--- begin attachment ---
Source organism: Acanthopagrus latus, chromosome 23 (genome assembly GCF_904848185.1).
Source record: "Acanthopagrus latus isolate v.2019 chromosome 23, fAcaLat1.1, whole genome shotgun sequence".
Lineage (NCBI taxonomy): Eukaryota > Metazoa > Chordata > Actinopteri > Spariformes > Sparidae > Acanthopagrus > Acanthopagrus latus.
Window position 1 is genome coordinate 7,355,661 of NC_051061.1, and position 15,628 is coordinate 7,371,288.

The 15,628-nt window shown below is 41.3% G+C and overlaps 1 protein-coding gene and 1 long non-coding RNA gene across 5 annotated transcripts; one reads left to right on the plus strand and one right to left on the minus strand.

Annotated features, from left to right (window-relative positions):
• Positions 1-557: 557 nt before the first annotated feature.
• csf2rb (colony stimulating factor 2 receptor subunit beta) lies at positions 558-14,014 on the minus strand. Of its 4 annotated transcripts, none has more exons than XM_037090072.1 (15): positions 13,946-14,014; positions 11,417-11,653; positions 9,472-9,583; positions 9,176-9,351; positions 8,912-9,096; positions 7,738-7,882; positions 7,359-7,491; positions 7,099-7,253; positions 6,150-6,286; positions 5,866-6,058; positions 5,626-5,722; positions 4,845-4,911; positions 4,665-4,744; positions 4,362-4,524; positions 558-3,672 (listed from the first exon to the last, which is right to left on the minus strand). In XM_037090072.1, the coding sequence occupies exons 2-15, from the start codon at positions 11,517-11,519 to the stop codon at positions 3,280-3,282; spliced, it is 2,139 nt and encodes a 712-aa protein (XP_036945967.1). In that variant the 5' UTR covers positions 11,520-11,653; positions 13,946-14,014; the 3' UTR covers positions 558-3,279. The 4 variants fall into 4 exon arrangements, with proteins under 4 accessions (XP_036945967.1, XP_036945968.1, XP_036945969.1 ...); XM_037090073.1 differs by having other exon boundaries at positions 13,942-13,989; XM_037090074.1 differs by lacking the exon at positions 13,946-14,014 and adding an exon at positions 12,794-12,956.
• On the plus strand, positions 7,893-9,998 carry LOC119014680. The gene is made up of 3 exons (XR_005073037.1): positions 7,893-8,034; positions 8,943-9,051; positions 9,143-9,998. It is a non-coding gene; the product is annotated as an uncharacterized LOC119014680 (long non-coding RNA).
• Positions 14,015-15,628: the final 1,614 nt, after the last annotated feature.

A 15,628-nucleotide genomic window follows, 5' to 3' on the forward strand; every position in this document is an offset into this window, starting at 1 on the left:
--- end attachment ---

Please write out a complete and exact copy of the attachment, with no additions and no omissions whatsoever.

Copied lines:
Source organism: Acanthopagrus latus, chromosome 23 (genome assembly GCF_904848185.1).
Source record: "Acanthopagrus latus isolate v.2019 chromosome 23, fAcaLat1.1, whole genome shotgun sequence".
Lineage (NCBI taxonomy): Eukaryota > Metazoa > Chordata > Actinopteri > Spariformes > Sparidae > Acanthopagrus > Acanthopagrus latus.
Window position 1 is genome coordinate 7,355,661 of NC_051061.1, and position 15,628 is coordinate 7,371,288.

The 15,628-nt window shown below is 41.3% G+C and overlaps 1 protein-coding gene and 1 long non-coding RNA gene across 5 annotated transcripts; one reads left to right on the plus strand and one right to left on the minus strand.

Annotated features, from left to right (window-relative positions):
• Positions 1-557: 557 nt before the first annotated feature.
• csf2rb (colony stimulating factor 2 receptor subunit beta) lies at positions 558-14,014 on the minus strand. Of its 4 annotated transcripts, none has more exons than XM_037090072.1 (15): positions 13,946-14,014; positions 11,417-11,653; positions 9,472-9,583; positions 9,176-9,351; positions 8,912-9,096; positions 7,738-7,882; positions 7,359-7,491; positions 7,099-7,253; positions 6,150-6,286; positions 5,866-6,058; positions 5,626-5,722; positions 4,845-4,911; positions 4,665-4,744; positions 4,362-4,524; positions 558-3,672 (listed from the first exon to the last, which is right to left on the minus strand). In XM_037090072.1, the coding sequence occupies exons 2-15, from the start codon at positions 11,517-11,519 to the stop codon at positions 3,280-3,282; spliced, it is 2,139 nt and encodes a 712-aa protein (XP_036945967.1). In that variant the 5' UTR covers positions 11,520-11,653; positions 13,946-14,014; the 3' UTR covers positions 558-3,279. The 4 variants fall into 4 exon arrangements, with proteins under 4 accessions (XP_036945967.1, XP_036945968.1, XP_036945969.1 ...); XM_037090073.1 differs by having other exon boundaries at positions 13,942-13,989; XM_037090074.1 differs by lacking the exon at positions 13,946-14,014 and adding an exon at positions 12,794-12,956.
• On the plus strand, positions 7,893-9,998 carry LOC119014680. The gene is made up of 3 exons (XR_005073037.1): positions 7,893-8,034; positions 8,943-9,051; positions 9,143-9,998. It is a non-coding gene; the product is annotated as an uncharacterized LOC119014680 (long non-coding RNA).
• Positions 14,015-15,628: the final 1,614 nt, after the last annotated feature.

A 15,628-nucleotide genomic window follows, 5' to 3' on the forward strand; every position in this document is an offset into this window, starting at 1 on the left: